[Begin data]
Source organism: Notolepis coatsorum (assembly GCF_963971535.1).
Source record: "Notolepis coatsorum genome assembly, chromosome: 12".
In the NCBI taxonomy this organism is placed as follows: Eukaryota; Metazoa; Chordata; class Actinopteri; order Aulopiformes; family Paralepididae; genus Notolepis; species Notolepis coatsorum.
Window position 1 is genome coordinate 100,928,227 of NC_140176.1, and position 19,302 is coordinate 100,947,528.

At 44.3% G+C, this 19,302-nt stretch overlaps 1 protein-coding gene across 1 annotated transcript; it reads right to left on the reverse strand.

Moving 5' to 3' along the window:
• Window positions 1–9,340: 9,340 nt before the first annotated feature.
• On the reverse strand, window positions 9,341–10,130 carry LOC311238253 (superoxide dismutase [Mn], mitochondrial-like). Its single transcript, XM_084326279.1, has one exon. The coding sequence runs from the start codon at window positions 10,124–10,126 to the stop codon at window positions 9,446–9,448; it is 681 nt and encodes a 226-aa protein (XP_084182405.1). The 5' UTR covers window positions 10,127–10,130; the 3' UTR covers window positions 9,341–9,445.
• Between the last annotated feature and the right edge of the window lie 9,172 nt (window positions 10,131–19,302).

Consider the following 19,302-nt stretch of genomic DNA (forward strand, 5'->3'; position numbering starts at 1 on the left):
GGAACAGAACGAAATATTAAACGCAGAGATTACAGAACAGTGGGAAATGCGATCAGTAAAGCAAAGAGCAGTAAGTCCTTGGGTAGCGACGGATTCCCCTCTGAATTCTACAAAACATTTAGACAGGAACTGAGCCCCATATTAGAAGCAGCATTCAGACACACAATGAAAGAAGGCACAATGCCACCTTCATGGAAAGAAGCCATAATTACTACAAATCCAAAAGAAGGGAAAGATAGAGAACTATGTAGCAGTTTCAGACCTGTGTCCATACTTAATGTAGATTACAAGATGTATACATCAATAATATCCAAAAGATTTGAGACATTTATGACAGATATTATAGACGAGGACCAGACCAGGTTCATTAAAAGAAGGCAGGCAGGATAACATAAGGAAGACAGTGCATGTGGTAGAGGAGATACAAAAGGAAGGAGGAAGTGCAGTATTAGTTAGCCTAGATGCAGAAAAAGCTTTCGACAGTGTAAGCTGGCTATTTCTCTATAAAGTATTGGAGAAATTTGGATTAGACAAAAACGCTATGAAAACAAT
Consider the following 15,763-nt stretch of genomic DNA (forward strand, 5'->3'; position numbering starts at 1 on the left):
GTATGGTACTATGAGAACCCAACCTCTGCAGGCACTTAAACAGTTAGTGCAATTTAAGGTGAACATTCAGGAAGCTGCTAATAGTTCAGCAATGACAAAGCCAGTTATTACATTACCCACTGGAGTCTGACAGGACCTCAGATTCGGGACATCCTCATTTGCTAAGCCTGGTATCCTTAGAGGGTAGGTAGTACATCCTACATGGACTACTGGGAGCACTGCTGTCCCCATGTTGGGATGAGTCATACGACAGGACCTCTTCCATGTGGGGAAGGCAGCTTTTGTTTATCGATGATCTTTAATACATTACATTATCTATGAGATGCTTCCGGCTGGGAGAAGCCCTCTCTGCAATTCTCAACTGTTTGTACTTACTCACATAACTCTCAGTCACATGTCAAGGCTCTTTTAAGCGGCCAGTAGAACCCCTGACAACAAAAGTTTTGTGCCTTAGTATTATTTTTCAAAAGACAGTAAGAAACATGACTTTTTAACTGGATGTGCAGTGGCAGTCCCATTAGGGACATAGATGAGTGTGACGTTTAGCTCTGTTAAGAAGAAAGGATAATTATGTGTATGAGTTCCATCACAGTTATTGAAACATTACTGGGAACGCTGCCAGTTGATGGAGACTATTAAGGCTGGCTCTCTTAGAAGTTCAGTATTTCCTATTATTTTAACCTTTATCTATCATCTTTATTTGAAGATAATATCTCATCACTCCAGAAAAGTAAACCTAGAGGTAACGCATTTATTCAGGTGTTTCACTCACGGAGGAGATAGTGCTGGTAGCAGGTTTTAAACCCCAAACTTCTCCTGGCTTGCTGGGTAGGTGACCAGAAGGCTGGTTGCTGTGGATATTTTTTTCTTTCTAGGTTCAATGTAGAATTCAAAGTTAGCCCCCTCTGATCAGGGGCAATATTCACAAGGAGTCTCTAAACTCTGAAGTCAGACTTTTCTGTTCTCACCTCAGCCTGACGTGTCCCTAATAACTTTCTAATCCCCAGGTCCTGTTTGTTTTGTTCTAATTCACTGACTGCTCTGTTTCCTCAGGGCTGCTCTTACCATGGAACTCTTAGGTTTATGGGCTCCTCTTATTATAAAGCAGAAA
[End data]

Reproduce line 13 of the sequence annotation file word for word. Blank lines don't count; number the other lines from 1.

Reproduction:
GTATGGTACTATGAGAACCCAACCTCTGCAGGCACTTAAACAGTTAGTGCAATTTAAGGTGAACATTCAGGAAGCTGCTAATAGTTCAGCAATGACAAAGCCAGTTATTACATTACCCACTGGAGTCTGACAGGACCTCAGATTCGGGACATCCTCATTTGCTAAGCCTGGTATCCTTAGAGGGTAGGTAGTACATCCTACATGGACTACTGGGAGCACTGCTGTCCCCATGTTGGGATGAGTCATACGACAGGACCTCTTCCATGTGGGGAAGGCAGCTTTTGTTTATCGATGATCTTTAATACATTACATTATCTATGAGATGCTTCCGGCTGGGAGAAGCCCTCTCTGCAATTCTCAACTGTTTGTACTTACTCACATAACTCTCAGTCACATGTCAAGGCTCTTTTAAGCGGCCAGTAGAACCCCTGACAACAAAAGTTTTGTGCCTTAGTATTATTTTTCAAAAGACAGTAAGAAACATGACTTTTTAACTGGATGTGCAGTGGCAGTCCCATTAGGGACATAGATGAGTGTGACGTTTAGCTCTGTTAAGAAGAAAGGATAATTATGTGTATGAGTTCCATCACAGTTATTGAAACATTACTGGGAACGCTGCCAGTTGATGGAGACTATTAAGGCTGGCTCTCTTAGAAGTTCAGTATTTCCTATTATTTTAACCTTTATCTATCATCTTTATTTGAAGATAATATCTCATCACTCCAGAAAAGTAAACCTAGAGGTAACGCATTTATTCAGGTGTTTCACTCACGGAGGAGATAGTGCTGGTAGCAGGTTTTAAACCCCAAACTTCTCCTGGCTTGCTGGGTAGGTGACCAGAAGGCTGGTTGCTGTGGATATTTTTTTCTTTCTAGGTTCAATGTAGAATTCAAAGTTAGCCCCCTCTGATCAGGGGCAATATTCACAAGGAGTCTCTAAACTCTGAAGTCAGACTTTTCTGTTCTCACCTCAGCCTGACGTGTCCCTAATAACTTTCTAATCCCCAGGTCCTGTTTGTTTTGTTCTAATTCACTGACTGCTCTGTTTCCTCAGGGCTGCTCTTACCATGGAACTCTTAGGTTTATGGGCTCCTCTTATTATAAAGCAGAAA